So I did the only thing I could do: I went bankrupt.  The few things of value I still had to my name went away in one horror-struck day.

I will never forget seeing the repossessors come and haul away the little car that I had used for work and house calls.  My big horse trailer went too.  Anything else of value was carried off in due time.  I was left sitting in a mostly empty single-wide trailer, on land that was thankfully untouchable by the vultures that swirled around my head.

Now that I am in fact homeless, I feel more at ease, because I don’t have anything to steal.  I don’t even have a reputation to feed and care for.  I am Just Me.

I no longer accept registered letters.  If it’s a check from Publisher’s Clearing House for a million dollars, I imagine they might call.  Or maybe not.  What does it matter?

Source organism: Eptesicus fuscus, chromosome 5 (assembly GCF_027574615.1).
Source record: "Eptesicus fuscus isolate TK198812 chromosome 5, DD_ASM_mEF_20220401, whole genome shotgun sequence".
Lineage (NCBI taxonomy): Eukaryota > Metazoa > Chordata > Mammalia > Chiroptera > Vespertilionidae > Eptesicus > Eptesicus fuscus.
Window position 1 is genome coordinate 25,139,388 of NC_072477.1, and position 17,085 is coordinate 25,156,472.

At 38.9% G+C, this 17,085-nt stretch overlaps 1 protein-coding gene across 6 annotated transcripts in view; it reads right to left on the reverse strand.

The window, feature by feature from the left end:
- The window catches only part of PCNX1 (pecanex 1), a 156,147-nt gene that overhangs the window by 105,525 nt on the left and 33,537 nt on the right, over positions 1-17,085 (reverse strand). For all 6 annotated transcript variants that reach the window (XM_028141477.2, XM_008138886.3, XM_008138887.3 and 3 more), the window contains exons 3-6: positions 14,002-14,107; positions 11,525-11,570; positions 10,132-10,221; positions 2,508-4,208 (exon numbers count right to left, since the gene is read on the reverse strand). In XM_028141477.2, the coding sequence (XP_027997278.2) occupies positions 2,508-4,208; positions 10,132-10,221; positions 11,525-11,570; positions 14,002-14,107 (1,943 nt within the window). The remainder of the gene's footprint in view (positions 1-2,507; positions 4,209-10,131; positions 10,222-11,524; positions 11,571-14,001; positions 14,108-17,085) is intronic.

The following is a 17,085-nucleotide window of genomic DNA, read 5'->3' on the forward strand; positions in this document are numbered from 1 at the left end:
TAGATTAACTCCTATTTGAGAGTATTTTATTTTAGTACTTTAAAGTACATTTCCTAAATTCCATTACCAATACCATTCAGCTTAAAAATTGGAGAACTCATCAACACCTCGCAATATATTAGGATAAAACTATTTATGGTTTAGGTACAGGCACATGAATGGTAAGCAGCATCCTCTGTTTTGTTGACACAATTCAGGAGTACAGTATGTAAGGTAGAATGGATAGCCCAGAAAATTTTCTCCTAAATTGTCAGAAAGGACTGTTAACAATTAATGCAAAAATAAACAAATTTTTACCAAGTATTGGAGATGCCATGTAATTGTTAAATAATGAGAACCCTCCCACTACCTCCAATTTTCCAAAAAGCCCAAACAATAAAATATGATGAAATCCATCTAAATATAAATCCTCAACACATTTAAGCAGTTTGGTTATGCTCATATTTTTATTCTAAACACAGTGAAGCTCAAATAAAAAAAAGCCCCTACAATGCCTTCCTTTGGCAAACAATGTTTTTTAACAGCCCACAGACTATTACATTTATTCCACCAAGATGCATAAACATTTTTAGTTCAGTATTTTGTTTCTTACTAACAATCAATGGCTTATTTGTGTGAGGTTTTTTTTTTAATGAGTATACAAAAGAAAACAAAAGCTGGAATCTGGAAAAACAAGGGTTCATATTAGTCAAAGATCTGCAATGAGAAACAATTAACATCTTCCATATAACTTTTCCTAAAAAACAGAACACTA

At this point, my energy reserves are at their nadir.  I have just spent nearly four years helping my father to die, in great pain and suffering for both of us.  I’m happy that his suffering is over; and I must say that it is a great relief, as I feel very sure that he is in a good place and out of pain.  But it’s taken an enormous toll on my own resistance to diseases, physical and psychological.

The aforementioned author’s thinly veiled threatening letter has set off a cascade of paranoid thoughts: what would I do if he decided to sue me for….for….um, for honestly reviewing his book?  What has the world come to?

What would I do?

I am weary.  I don’t know how much more I can take.  There are times when I long to go up on some high mountaintop with a fifth of good single-malt, and drink it until I become numb, and let the bitter cold of the night take me Home.